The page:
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Description:This original, large folding rare lithograph map of the Coal Fields of Schuylkill County, Pennsylvania, owned at the time by the Pennsylvania & Reading Railroad Company by William Lorenz was engraved and published in 1879 - dated.The Definition of a Coalseam lateral is any system of development in coal seams or thick orebodies in which headings are driven horizontally across the coal or ore and connected to main haulage drifts, entries, or shafts. There are many variations and modifications depending on the thickness, shape, and inclination of the deposit.(Ref Tooley M&B)
General Definitions:Paper thickness and quality: - Heavy and stablePaper color : - off whiteAge of map color: - OriginalColors used: - Pink, blueGeneral color appearance: - AuthenticPaper size: - 29in x 19 1/2in (735mm x 495mm)Plate size: - 29in x 19 1/2in (735mm x 495mm)Margins: - Min 1/2in (12mm)
Imperfections:Margins: - Chipping to map edges not affecting the imagePlate area: - Light wear along sectioned edgesVerso: - Backed in linen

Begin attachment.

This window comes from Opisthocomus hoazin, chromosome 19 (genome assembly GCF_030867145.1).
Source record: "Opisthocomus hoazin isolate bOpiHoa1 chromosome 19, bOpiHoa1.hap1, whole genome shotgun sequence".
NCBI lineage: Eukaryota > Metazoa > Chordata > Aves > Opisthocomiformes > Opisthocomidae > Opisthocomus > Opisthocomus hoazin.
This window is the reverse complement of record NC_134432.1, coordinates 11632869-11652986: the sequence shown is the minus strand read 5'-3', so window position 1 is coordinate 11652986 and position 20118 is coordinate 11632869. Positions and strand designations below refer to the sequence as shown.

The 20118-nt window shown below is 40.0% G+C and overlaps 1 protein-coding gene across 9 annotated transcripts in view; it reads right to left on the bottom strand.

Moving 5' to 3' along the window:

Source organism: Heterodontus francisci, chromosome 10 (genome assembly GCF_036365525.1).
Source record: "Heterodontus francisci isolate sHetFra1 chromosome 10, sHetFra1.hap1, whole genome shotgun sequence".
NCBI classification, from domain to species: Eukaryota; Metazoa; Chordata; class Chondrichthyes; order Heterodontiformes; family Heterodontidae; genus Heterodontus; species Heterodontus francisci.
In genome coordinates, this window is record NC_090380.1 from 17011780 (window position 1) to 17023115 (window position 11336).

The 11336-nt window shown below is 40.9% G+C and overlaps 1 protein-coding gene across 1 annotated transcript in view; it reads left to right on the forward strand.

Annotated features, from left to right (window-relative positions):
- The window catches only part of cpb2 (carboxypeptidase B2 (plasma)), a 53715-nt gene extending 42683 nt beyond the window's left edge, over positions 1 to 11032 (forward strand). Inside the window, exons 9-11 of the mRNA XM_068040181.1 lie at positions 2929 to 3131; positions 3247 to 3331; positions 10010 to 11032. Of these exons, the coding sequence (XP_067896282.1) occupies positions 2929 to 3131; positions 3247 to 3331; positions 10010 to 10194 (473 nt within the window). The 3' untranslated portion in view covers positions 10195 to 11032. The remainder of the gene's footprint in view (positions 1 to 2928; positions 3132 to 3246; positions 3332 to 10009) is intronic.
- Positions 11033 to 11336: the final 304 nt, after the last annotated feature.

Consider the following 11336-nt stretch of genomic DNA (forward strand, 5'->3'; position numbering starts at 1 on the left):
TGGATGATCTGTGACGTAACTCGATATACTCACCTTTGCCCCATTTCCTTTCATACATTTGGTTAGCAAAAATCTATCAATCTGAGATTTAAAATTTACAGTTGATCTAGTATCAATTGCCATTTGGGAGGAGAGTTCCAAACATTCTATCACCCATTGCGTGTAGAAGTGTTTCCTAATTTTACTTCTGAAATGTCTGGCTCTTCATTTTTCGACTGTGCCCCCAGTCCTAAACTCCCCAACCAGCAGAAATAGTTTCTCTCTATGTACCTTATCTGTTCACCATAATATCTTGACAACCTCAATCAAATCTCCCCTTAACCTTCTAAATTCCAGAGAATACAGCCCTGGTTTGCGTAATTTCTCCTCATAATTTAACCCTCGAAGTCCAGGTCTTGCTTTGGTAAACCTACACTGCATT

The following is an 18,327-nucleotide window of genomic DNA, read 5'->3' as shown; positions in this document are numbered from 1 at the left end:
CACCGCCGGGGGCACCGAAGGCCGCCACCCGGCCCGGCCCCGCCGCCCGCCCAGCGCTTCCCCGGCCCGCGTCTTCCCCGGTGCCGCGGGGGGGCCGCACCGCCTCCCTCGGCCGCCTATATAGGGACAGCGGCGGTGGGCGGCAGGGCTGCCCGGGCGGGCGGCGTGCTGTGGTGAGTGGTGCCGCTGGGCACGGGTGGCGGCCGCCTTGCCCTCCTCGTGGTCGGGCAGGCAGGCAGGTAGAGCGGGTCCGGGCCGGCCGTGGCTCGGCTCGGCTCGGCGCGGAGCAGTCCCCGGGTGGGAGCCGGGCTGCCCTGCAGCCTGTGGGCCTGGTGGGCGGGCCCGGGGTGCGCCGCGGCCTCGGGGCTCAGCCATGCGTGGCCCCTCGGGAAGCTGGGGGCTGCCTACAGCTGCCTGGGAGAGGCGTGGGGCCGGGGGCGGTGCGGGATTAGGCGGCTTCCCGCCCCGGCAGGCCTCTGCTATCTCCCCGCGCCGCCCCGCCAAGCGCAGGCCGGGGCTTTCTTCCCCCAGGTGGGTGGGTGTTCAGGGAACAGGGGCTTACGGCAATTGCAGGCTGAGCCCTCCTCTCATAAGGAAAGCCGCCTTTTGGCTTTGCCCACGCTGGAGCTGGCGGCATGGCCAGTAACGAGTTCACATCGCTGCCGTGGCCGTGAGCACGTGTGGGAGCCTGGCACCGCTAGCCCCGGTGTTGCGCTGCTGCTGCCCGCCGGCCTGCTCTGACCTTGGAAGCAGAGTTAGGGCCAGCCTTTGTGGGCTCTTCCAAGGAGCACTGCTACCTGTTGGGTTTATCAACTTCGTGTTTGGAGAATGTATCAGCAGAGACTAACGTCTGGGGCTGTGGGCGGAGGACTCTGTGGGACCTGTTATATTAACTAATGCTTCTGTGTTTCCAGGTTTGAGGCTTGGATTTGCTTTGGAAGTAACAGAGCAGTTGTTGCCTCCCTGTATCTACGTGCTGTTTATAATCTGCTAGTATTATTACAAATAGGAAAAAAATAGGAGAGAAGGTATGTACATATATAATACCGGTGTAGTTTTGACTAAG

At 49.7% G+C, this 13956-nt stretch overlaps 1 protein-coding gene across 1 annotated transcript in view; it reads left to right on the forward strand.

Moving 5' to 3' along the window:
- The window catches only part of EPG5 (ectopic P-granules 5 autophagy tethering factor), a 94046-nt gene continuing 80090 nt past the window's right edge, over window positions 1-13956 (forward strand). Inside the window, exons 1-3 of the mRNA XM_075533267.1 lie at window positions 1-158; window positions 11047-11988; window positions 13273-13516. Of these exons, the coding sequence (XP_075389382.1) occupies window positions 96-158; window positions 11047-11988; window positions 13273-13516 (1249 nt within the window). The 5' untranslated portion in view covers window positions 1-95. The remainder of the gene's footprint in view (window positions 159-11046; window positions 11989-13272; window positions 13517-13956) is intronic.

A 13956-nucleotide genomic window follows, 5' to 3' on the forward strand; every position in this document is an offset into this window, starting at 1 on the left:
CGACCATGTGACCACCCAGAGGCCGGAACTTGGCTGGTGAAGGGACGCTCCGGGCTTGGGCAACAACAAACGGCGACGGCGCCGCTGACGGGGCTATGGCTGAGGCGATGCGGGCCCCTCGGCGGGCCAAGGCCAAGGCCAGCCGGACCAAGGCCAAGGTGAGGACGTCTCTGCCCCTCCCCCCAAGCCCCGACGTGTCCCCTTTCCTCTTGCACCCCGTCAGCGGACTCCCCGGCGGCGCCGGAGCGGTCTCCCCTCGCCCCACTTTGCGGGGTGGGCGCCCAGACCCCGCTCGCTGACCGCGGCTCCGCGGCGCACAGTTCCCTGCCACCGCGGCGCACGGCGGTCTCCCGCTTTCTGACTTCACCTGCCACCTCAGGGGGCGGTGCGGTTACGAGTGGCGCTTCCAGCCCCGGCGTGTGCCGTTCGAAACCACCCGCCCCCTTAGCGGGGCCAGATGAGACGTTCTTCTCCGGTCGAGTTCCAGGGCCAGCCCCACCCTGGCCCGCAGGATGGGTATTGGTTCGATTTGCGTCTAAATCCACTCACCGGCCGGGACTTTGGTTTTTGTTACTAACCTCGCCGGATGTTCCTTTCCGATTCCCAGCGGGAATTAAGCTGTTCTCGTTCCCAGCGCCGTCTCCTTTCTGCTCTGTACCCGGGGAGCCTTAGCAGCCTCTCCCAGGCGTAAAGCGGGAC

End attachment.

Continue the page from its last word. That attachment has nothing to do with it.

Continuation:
Background:Schuylkill is a county in the Commonwealth of Pennsylvania. It is located in the heart of Pennsylvanias Coal Region and is part of Northeastern Pennsylvania. As of the 2020 census, the population was 143,049. The county seat is Pottsville.The county was created on March 1, 1811, from parts of Berks and Northampton counties and named for the Schuylkill River, which originates in the county. On March 3, 1818, additional territory in its northeast was added from Columbia and Luzerne counties. The county is part of the Pottsville, Pennsylvania Micropolitan Statistical Area.The lands that today constitute Schuylkill County were acquired by William Penns proprietors by treaty executed August 22, 1749, with representatives of the Six Nations and the Delaware, Shamokin and Shawnee, who received 500 pounds lawful money of Pennsylvania. The territory described included all of Schuylkill County except the northern part of Union Township, which was included in the purchase of 1768.In the year 1754, the area that would become Schuylkill County along with the areas that today are Berks, Dauphin, Lebanon, and Lehigh counties were settled by German immigrants. The earliest settlers in southeastern Schuylkill County, which was then part of Northampton County, were primarily Moravian missionaries from Saxony. Other early settlers in southern Schuylkill County were German Palatines.An early mill in the county was built in 1744 by John Finscher, but it later burned down. The first log church in the county was built in 1755. Native American massacres were commonplace in Schuylkill County between 1755 and 1765. Warrant for tracts of land in the vicinity of McKeansburg were in existence as early as 1750. Found by Sammy Hepler in 1789.Anthracite coal (then called stone coal) was discovered by Necho Allen near the area where Pottsville was ultimately developed in 1790. In 1795, a blacksmith in Schuylkill County named Whetstone learned how to use the coal successfully for smithing purposes. In 1806 coal was found while the tail-race was cut of the Valley (Iron) Forge, on the Schuylkill. Daniel Berlin, another blacksmith, also used it successfully, and smiths in the neighborhood adopted using the coal.Schuylkill County was created via an Act of Assembly on March 1, 1811, from portions of Berks and Northampton counties. More land was added to the county in 1818, from Columbia and Luzerne counties. At the time of its creation, the county had a population of about 6,000. An early book of Schuylkill County history was written by Daniel Deibert in 1802.Orwisgsburg was the first community in Schuylkill County to be laid out. During the early years of Schuylkill County, there was an attempt to make McKeansburg the county seat; Orwigsburg was also a contender. Orwigsburg was agreed upon to be the county seat, as it was deemed to be well-suited for industries. Beginning in 1831, sentiment began to rise for moving the county seat to Pottsville. In 1846, the Legislature passed an Act that was approved by Governor Francis R. Shunk on March 13, submitting the question to the voters. The change was desired principally because the railroad and canal connections with Orwigsburg were problematic to transport the public to that town without losing valuable time while Pottsville had such facilities and was within easy access from all parts of the county.In 1812, George Shoemaker who, with Necho Allen, had discovered stone coal at Centerville in Schuylkill County, personally delivered some coal to Philadelphia. He gave away most of the coal, intending to encourage individuals to find ways to use it. Most of the experiments failed and though Shoemaker was nearly run out of town and called an imposter, Mellon and Bishop of Delaware County successfully used it in their rolling mill. When other rolling mills also adopted the fuel, a large industrial market and demand developed.The Schuylkill Navigation Company was chartered in 1815 to build a series of navigation improvements in the Schuylkill River. This was during a period when the much larger Erie Canal along the Mohawk River in New York also was being developed. It was well ahead of other key canals fueling the Industrial Revolution, such as the Delaware and Hudson, the Lehigh, the Chesapeake and Ohio, Delaware and Raritan, and Morris canals. The originators of the project did not count upon the coal trade to promote the success of the undertaking. They looked forward mainly to transporting the agricultural products being produced below the mountains, the lumber of Schuylkill County, and the grain and other products of the counties between the Susquehanna and Schuylkill rivers. The first shipments of coal by canal were made in 1822 when 1,480 tons were sent down the line.With a regular supply of anthracite coal ensured, the southern anthracite coal field in Schuylkill County attracted speculators and fortune hunters. They were inspired by dreams of becoming millionaires. This was the first speculative era of the Schuylkill coal trade. Pottsville became the center of the movement. The more successful explorers revealed numerous veins of coal, extending over a vast stretch of county and with a seemingly inexhaustible quantity of coal. These discoveries brought excitement and speculation; lands were bought (and sold); roads were laid out in the forest, mines were opened and railroads projected, and innumerable town plots planned. The demand for houses was so great that the lumber for many was framed in Philadelphia and sent by canal to the burgeoning coal region.At this stage, coal-mining firms were small and family owned. The residents and entrepreneurs of the Schuylkill region opposed the entry here of incorporated coal companies. In these years, coal mining operations in the Schuylkill region were conducted with economy, and relatively little capital was required. As the workings were all above the water level, no machinery was required for water drainage or for hoisting coal to the surface. Coal breakers and other expensive fixtures and appliances for the preparation of coal had not then been introduced. Numerous operators produced from five to six thousand tons for market annually (which was then considered a respectable business), who had never committed thousands of dollars to their enterprises, including their first land purchases of coal mines. It was commonly asserted that coal land could be bought and mines opened for less capital than the purchase and stocking of a decent farm. Such mines could be worked for less capital than that required to establish a line of stagecoaches or transportation wagons.Eventually, railroads replaced the canals as the primary means of transporting coal to markets. Mining was taken over by major corporate business, especially after the Civil War. As a result, the Middle Coal Field was developed in the 1860s and the Philadelphia and Reading Railroad created a subsidiary (Philadelphia and Reading Coal and Iron Company) to buy or lease, and develop the expanding industrial coal trade. Consumption of coal along the Schuylkill above Philadelphia in 1839 was 30,290 tons when the Pioneer at Pottsville, the first anthracite furnace in the United States, became operational. By 1849, consumption had increased to 239,290 tons, to 554,774 tons in 1859, and to 1,787,205 tons in 1873.The numerous jobs in the mining industry comprised a catalyst for mass immigration to Schuylkill County from the British Isles and Europe in the 19th and 20th centuries. As mines became more numerous (by 1846 there were 110 operators in the region and 142 collieries in Schuylkill County) and more complex (in 1846 there were 35 collieries below water level), mechanical breakers, steam locomotive, it became more labor-intensive both for accomplishing mining tasks and supporting minings peripheral industries. Such industries included manufacturing of explosives, metal screens, pump components, piping, and timber for support. This led to an influx of population into Schuylkill and other anthracite counties to fill these jobs. Beginning with the Irish immigration in the 1840s (fueled by the Great Famine), after the Civil War, beginning in the 1870s, newcomers arrived from Eastern Europe. Poles, Hungarians, Lithuanians, Slovaks, Rusyns and Ukrainians (Ruthenians), often from the Austro-Hungarian monarchy settled in the villages of Schuylkill County and took their place among the laborers in the coal mines. By the 1880s and 1890s, thousands of Italians immigrated for jobs related to mining.